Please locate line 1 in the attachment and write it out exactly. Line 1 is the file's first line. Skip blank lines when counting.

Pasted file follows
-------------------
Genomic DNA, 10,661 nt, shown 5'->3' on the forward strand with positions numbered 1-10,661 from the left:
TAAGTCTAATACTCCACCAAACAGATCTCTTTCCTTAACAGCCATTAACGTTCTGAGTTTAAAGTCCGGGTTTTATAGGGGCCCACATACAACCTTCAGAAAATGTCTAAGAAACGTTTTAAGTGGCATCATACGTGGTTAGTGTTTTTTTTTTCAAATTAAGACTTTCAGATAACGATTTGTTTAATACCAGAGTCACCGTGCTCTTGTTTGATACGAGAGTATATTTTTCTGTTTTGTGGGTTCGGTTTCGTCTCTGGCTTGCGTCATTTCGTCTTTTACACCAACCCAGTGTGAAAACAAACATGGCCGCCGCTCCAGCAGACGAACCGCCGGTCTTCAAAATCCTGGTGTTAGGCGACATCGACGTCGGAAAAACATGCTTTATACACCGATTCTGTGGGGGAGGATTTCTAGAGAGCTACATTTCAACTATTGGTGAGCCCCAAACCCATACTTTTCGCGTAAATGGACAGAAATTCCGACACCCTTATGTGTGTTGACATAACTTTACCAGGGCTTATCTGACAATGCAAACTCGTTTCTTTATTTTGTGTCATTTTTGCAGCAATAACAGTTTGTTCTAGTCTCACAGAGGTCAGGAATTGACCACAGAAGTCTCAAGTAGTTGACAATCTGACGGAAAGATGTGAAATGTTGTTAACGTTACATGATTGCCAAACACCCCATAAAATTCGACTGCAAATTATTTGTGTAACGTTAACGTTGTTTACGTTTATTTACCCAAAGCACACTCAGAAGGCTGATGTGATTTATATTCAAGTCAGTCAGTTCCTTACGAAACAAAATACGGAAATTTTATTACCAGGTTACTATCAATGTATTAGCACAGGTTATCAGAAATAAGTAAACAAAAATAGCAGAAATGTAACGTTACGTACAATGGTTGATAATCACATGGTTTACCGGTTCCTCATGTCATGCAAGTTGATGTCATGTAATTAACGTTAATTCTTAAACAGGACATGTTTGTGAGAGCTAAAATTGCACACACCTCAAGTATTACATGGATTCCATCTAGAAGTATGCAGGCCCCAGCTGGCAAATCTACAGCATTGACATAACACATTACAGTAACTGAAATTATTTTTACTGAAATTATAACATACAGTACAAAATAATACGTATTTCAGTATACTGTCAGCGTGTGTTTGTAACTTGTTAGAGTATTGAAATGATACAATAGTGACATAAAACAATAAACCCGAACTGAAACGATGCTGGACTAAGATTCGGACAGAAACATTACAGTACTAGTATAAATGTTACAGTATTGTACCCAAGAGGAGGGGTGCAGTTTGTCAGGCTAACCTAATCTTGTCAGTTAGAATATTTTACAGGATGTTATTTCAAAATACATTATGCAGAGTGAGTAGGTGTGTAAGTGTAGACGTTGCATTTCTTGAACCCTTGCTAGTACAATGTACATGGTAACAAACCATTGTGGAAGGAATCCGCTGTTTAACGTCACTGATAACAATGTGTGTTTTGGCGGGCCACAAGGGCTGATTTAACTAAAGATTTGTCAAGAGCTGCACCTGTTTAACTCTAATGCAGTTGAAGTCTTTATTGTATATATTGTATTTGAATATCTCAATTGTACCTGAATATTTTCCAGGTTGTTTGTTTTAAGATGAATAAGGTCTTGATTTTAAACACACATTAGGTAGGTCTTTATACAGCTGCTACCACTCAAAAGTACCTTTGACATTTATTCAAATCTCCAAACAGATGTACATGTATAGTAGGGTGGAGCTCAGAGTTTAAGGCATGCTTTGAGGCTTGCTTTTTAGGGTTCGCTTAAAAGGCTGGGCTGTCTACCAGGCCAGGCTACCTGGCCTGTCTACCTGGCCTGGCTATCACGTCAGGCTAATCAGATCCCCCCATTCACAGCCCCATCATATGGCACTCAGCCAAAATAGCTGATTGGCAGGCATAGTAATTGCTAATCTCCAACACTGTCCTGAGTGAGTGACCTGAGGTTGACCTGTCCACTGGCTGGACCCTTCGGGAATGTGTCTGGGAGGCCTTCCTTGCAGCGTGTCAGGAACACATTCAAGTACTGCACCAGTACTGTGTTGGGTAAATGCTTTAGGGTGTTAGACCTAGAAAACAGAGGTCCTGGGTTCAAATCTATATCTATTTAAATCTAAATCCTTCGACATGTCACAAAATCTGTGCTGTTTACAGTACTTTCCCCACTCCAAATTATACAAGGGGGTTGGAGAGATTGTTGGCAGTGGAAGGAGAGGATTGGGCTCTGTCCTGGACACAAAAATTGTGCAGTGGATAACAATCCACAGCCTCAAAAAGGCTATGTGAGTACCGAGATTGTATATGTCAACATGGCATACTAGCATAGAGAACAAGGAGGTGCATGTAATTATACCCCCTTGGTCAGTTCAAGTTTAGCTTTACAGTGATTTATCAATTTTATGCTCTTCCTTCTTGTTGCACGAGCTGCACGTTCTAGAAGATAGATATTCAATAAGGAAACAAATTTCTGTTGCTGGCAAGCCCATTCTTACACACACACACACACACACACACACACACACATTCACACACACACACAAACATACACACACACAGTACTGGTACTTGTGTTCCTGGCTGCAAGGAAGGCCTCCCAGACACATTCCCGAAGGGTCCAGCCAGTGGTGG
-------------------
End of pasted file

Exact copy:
Genomic DNA, 10,661 nt, shown 5'->3' on the forward strand with positions numbered 1-10,661 from the left: